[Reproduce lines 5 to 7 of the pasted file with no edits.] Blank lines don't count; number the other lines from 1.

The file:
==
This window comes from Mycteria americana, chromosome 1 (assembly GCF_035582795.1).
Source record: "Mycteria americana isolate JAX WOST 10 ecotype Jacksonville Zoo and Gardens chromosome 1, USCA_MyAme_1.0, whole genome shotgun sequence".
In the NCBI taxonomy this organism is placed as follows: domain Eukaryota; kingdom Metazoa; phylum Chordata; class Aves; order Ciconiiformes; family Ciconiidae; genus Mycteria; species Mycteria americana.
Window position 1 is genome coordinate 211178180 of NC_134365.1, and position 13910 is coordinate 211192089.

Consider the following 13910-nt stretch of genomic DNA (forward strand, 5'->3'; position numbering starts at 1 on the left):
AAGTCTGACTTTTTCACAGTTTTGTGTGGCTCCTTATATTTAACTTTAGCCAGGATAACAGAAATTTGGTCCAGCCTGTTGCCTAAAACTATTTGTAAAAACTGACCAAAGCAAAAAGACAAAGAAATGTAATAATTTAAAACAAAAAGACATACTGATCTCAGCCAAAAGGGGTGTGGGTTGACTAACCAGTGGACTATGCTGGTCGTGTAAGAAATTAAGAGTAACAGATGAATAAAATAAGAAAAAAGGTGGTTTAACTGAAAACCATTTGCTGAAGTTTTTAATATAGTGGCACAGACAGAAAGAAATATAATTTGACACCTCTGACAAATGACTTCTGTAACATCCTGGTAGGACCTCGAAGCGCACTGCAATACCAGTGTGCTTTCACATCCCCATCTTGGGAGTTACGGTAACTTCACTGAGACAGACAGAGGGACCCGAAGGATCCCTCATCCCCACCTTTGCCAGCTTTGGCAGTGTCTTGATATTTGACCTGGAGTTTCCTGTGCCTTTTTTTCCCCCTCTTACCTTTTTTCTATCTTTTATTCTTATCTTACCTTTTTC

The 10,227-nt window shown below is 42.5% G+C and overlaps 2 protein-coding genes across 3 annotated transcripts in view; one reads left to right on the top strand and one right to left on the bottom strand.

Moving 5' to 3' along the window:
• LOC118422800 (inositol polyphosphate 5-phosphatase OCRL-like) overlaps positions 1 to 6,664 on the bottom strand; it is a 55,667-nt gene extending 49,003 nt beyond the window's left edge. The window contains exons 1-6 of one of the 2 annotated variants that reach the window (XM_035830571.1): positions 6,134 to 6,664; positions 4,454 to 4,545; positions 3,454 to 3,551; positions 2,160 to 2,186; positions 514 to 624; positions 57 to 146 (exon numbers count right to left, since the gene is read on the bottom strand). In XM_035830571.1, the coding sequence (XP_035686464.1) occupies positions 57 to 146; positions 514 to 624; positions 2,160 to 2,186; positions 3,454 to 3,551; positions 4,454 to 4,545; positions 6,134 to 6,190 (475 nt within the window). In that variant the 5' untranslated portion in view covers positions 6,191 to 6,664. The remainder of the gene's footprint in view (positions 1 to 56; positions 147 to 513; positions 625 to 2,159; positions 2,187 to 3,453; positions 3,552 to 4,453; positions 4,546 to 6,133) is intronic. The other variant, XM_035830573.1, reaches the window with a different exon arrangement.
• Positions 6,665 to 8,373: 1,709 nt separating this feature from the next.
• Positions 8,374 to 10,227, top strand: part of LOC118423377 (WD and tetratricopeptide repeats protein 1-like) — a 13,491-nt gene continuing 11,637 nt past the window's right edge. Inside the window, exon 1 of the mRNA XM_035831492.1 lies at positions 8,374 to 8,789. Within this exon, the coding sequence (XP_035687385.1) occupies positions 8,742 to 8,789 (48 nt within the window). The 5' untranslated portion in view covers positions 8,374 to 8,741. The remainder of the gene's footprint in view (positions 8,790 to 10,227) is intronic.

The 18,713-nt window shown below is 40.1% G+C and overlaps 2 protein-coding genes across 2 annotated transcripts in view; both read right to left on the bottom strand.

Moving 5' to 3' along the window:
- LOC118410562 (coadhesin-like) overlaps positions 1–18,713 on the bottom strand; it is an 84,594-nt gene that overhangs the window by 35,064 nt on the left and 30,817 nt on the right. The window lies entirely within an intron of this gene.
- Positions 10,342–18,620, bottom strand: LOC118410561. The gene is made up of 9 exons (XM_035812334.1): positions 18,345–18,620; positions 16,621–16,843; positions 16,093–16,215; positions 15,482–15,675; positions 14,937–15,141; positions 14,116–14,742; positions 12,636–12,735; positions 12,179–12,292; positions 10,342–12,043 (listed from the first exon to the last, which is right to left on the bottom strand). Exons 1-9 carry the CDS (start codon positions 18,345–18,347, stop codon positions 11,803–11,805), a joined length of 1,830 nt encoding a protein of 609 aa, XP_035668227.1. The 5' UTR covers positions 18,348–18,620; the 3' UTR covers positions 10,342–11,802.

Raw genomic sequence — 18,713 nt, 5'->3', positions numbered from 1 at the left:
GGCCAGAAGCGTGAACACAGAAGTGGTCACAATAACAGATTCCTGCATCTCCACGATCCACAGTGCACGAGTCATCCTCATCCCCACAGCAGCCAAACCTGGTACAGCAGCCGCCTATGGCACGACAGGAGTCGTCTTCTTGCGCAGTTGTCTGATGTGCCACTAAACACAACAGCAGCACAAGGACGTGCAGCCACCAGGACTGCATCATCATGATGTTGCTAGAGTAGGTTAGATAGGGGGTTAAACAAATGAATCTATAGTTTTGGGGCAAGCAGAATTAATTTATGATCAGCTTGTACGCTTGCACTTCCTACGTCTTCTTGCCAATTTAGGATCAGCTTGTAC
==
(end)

Consider the following 13910-nt stretch of genomic DNA (forward strand, 5'->3'; position numbering starts at 1 on the left):
AAGTCTGACTTTTTCACAGTTTTGTGTGGCTCCTTATATTTAACTTTAGCCAGGATAACAGAAATTTGGTCCAGCCTGTTGCCTAAAACTATTTGTAAAAACTGACCAAAGCAAAAAGACAAAGAAATGTAATAATTTAAAACAAAAAGACATACTGATCTCAGCCAAAAGGGGTGTGGGTTGACTAACCAGTGGACTATGCTGGTCGTGTAAGAAATTAAGAGTAACAGATGAATAAAATAAGAAAAAAGGTGGTTTAACTGAAAACCATTTGCTGAAGTTTTTAATATAGTGGCACAGACAGAAAGAAATATAATTTGACACCTCTGACAAATGACTTCTGTAACATCCTGGTAGGACCTCGAAGCGCACTGCAATACCAGTGTGCTTTCACATCCCCATCTTGGGAGTTACGGTAACTTCACTGAGACAGACAGAGGGACCCGAAGGATCCCTCATCCCCACCTTTGCCAGCTTTGGCAGTGTCTTGATATTTGACCTGGAGTTTCCTGTGCCTTTTTTTCCCCCTCTTACCTTTTTTCTATCTTTTATTCTTATCTTACCTTTTTC

The 10,227-nt window shown below is 42.5% G+C and overlaps 2 protein-coding genes across 3 annotated transcripts in view; one reads left to right on the top strand and one right to left on the bottom strand.